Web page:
Return to T Ching Classics: Cold Brew Tea
Iced tea counts for some 80% of the tea consumed in the United States! The first references to iced tea go back to the early 1800’s. If you read further, you will learn that iced tea was a commercial success at the 1893 Chicago World’s Fair. At the 1904 World’s Fair in St. Louis, a think-outside-the-cup entrepreneur had no trade at his stand selling hot tea. The weather was beastly hot; the uncomfortable fairgoers had no appetite for hot drinks, so Richard Blechynden, India Tea Commissioner and Director of the East Indian Pavilion figured a way to cool the tea for thirsty patrons. While Mr. Blechynden did not invent iced tea, his brewed and chilled India tea was so popular that restaurants scrambled to offer the beverage.
Every fast food franchise in the US offers a cloyingly sweet iced tea choice. Some serve unsweetened along with a tray of sugar packets and lemon wedges. Most of this tea is Lipton, or Red Rose, or similar low-quality orange pekoe. In the ready-to-drink market, there are dozens of choices of bottled teas in almost every color. Some choices combine fruits, seeds, and greens, presenting a meal-like “tea” experience.
June was National Iced Tea Month. Americans love nothing more than a holiday celebrating something we do – or should do – often. Mother’s Day, Father’s Day, Teacher Appreciation Week, Take-Your-Daughter-to-Work-Day. Iced Tea gets a whole month! In the Pacific Northwest this summer, iced tea could claim the entire season! We are entering our fifth consecutive week of high daytime temperatures. A random thunderstorm rolled through a week ago, but the rain which accompanied the storm served only to “wash the dust off the fuel,” according to the local fire marshal. Some parts of the region experience high humidity and high temperatures. Iced tea is a delicious help in staying hydrated.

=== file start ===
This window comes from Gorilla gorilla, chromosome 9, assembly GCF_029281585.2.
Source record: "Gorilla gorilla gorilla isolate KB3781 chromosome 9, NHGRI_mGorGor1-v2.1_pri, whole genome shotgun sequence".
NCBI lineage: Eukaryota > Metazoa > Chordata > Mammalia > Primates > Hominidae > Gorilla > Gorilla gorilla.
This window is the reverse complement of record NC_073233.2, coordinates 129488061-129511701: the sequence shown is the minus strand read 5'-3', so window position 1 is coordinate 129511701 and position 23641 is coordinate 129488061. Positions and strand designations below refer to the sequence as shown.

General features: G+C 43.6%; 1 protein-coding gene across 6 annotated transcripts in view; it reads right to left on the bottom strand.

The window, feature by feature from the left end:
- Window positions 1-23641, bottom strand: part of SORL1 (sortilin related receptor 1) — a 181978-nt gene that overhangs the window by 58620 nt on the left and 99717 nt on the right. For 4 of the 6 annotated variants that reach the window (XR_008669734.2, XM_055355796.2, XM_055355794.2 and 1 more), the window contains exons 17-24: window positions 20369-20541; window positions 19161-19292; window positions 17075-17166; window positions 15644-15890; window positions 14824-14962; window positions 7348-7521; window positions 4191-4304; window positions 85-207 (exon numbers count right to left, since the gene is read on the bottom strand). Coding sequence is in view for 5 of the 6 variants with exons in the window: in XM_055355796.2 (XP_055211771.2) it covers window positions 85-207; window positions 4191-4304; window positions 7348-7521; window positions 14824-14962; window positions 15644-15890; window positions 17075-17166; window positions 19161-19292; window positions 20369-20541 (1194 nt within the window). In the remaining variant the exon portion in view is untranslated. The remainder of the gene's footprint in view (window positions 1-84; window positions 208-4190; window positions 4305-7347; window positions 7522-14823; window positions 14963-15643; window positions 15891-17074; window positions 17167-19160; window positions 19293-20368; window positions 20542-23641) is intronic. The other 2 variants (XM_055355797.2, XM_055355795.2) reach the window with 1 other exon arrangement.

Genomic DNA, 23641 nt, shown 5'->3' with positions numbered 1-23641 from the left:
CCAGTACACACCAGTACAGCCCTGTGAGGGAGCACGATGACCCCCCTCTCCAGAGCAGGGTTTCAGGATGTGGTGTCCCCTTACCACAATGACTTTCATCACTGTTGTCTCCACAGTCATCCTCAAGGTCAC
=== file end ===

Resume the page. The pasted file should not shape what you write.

I love iced tea. Each summer I experiment with combining odds and ends of exotic blends which students and acquaintances give as well-intentioned gifts throughout the year. Even people who think they do not like iced tea will find cold-brewed tea a refreshing addition to their summer beverage choices. So far, I have found black teas – Doke Black Fusion, Makaibari Signature Muscatel, and Japanese Black to be excellent. In the black blends, Pu’erh Earl Grey, Earl Grey Crème, and Earl of Grey have been lovely. Dream Chai and Calming Chai – both caffeine-free – have been excellent choices for later in the day. A former student inspired me to cold brew a batch of jasmine pearls, which resulted in such a heady floral brew that my husband accused me of adding sweetener! Presently, there is a batch of Nilgiri Fine Leaf TGFOP (tippy golden flowery orange pekoe) brewing in the refrigerator. My most creative endeavor so far was to mix the last bit of rose bud black tea with some Makaibari and Dream Chai. The brew? One-of-a-kind delicious!
Here is how you make a batch:
You will need a quart (liter) glass jar with a lid; filtered/purified water to fill, and 1/3 cup of loose leaf tea.
Combine water and tea in the jar, cap it, give it a shake, place the jar in the refrigerator . . . and wait at least eight hours. You can steep 36 hours without the brew tasting too strong. (The leaves will drop from the top of the jar and fall through the brew in a slow motion tea dance – mesmerizing to watch, but wasteful of energy.) After the brewing time has elapsed, strain the leaves from the brew. I used a wire sieve lined with coffee filter paper. Keep the brew refrigerated until ready to serve. Delicious poured over ice or served without. Some like to add lemon and sugar.
Please give it a try and let me know what you created.
Image of Doke Black Fusion courtesy of the contributor